Wednesday, March 2, 2011

The Nature of Arctic Sea Ice Lesson Series - All At Sea With The Vikings

The Vikings had an expression - hafvilla - which indicates a state of being at sea and having no sense of direction.  There are two modern English phrases that cover this situation: 'all at sea', and 'without a clue'.

In order to more fully understand the Viking sagas we must learn, not what the Old Norse words mean as translated multiple times down the ages, but what the original words meant to a Viking.

North and South

The Vikings used terms for what we would call compass directions in various ways.  To a Viking, in the context of most sailing journeys, North was home.  In other contexts, North was where the prevailing wind blew from.  South was the direction towards the daytime sun.

Der är flagga på mast, och den visar åt norr, 
 och i norr är den älskade jord;
jag vill följa de himmelska vindarnas gång, 
 jag vill styra tillbaka mot Nord.

There's a flag on the mast and it points to the North,
 in the North is the land I hold dear;
I will follow the course of the heavenly winds, and back
 to the Northland I'll steer.

Fridthjof's Saga

If you sail to a steady and reliable wind, then it doesn't matter if you lose sight of the sun: your course is going to remain fairly steady.  But if the wind fails and the sky is heavily overcast - or worse, if you find yourself in a fog bank - then in the absence of wind and sun you have no sense of direction: unless you have some sort of compass.


There are grammatical variants of the term hafvilla: hafvillr, hafvillur and hafvillu.  The grammar need not concern us here - our scientific needs are best served by an examination of the etymology.  Haf is the sea - that much is clear.  For example, in Old Norse, a hafskip is a sea-ship, i.e. a seagoing vessel.  Villr seems to equate to the English word 'wild'.  In the context in which the Vikings were said to be hafvilla they were often becalmed.  In what way might a term for 'wild' be applied to a flat calm?

The term hafvilla seems to me to be applied, not to the sea, ship or people, but to the situation.  In what way can the crew be said to be in a 'wild' situation?  The opposite of wild is tame.  A tame animal can be directed in a straight path, but a wild animal cannot.  Nobody would dream of plowing a field with a team of springboks.  Quite apart from their amazing speed, they would be 'all over the place'.  Rowing a Viking ship in the absence of wind would be futile: your course would be 'all over the place'.  Unless you had a solsten.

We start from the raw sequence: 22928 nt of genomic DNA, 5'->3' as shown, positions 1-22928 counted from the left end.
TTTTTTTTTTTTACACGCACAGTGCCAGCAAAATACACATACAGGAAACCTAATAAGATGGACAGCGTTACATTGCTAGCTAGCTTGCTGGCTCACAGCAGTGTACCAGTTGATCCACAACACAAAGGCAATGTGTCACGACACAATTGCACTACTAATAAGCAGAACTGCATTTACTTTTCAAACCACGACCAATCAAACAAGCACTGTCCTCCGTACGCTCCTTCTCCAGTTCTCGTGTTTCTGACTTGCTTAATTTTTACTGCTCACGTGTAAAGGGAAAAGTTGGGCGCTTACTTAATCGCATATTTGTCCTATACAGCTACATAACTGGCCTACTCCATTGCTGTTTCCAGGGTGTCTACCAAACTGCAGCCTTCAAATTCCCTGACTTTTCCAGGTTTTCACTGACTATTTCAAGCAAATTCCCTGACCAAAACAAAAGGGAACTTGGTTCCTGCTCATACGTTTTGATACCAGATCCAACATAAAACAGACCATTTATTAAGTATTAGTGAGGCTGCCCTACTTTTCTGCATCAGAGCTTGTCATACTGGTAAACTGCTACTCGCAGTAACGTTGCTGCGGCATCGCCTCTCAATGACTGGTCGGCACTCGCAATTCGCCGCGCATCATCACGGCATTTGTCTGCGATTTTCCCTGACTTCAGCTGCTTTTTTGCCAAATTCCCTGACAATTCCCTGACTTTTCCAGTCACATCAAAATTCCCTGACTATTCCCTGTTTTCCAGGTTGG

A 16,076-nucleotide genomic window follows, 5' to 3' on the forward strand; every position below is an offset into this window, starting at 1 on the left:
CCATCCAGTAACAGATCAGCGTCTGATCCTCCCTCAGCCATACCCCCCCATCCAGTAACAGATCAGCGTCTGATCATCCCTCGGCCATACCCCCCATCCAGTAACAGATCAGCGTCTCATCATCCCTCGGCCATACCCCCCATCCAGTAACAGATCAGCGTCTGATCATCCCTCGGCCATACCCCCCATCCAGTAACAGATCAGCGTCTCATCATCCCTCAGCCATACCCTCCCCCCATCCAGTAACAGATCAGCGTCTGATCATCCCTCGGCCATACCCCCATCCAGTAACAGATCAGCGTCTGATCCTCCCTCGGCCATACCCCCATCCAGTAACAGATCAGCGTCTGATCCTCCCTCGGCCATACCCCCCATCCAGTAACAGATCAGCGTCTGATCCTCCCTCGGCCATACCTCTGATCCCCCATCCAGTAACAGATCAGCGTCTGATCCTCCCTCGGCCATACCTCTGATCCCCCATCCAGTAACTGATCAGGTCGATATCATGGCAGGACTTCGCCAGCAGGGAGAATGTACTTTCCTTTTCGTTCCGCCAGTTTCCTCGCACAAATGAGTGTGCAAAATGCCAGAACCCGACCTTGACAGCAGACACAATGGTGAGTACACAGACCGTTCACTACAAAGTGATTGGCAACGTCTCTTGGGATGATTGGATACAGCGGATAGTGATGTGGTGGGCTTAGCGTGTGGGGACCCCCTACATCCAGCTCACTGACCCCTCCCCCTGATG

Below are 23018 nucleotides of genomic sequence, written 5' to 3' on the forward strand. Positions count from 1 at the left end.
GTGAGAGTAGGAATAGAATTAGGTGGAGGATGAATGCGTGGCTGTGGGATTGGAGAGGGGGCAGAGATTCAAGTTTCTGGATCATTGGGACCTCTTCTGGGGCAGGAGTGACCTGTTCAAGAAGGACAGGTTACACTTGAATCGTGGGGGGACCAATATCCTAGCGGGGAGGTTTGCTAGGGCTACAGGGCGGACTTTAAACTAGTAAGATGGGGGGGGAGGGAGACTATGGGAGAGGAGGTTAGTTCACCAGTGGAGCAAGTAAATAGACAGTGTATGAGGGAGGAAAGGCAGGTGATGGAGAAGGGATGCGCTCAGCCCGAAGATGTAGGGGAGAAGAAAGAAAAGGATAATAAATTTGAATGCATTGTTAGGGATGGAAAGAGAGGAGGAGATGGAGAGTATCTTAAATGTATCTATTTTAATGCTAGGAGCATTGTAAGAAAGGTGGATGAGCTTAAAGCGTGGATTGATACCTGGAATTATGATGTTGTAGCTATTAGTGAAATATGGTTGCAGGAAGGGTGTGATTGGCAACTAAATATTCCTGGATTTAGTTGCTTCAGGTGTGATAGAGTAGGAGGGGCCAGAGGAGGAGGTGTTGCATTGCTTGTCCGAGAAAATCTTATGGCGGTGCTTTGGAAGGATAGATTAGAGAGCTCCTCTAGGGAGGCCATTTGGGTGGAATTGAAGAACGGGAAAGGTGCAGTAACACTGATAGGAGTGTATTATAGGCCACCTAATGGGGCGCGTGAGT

Solsten - a Viking aid to navigation.

Some of the Old Norse writings state that when Vikings were hafvilla they would use a solsten (sun-stone) or segelsten (sail-stone) to find their course.  The puzzle of the solsten has been addressed before.  It has been suggested that sunstone is a type of rock that helps to determine where the sun is by making use of the optical properties of a natural mineral found in Scandinavia.

Applying the principles of William of Ockham: is it not simpler to assume that the Vikings made use of the magnetic properties of magnetite - a natural mineral found in great abundance in Scandinavia?

If the sky is not too overcast then you can make a fair guess as to where the sun is.  If you are in dense fog, or the sky is heavily overcast, you can use a compass to determine where the sun is.

There is no evidence that the Vikings used anything resembling a magnetic compass - but absence of evidence is not evidence of absence.  Is it not likely that the Vikings would wish to retain the military advantage of the lodestone by keeping it a closely-guarded secret?  How likely is it that any archaeologist would recognise an early lodestone if found amongst Viking ship remnants?  Would a lump of magnetic rock be seen as anything more than just another lump of rock?

In the modern world we are accustomed to think of a compass as a north-pointing device.  A compass, to us, points to the pole star.  But of what practical use is that knowledge if the pole star is mostly invisible?  In the highest latitudes sailed by Vikings the pole star would be invisible - lost in the glare of perpetual summer sun or twilight.  It seems plausible that if the Vikings had use of what we call a lodestone then they would think of it as a sun-pointing device - a sun stone - or a (North) wind-pointing device - a sail-stone - rather than a pole-pointing device.

References / further reading:

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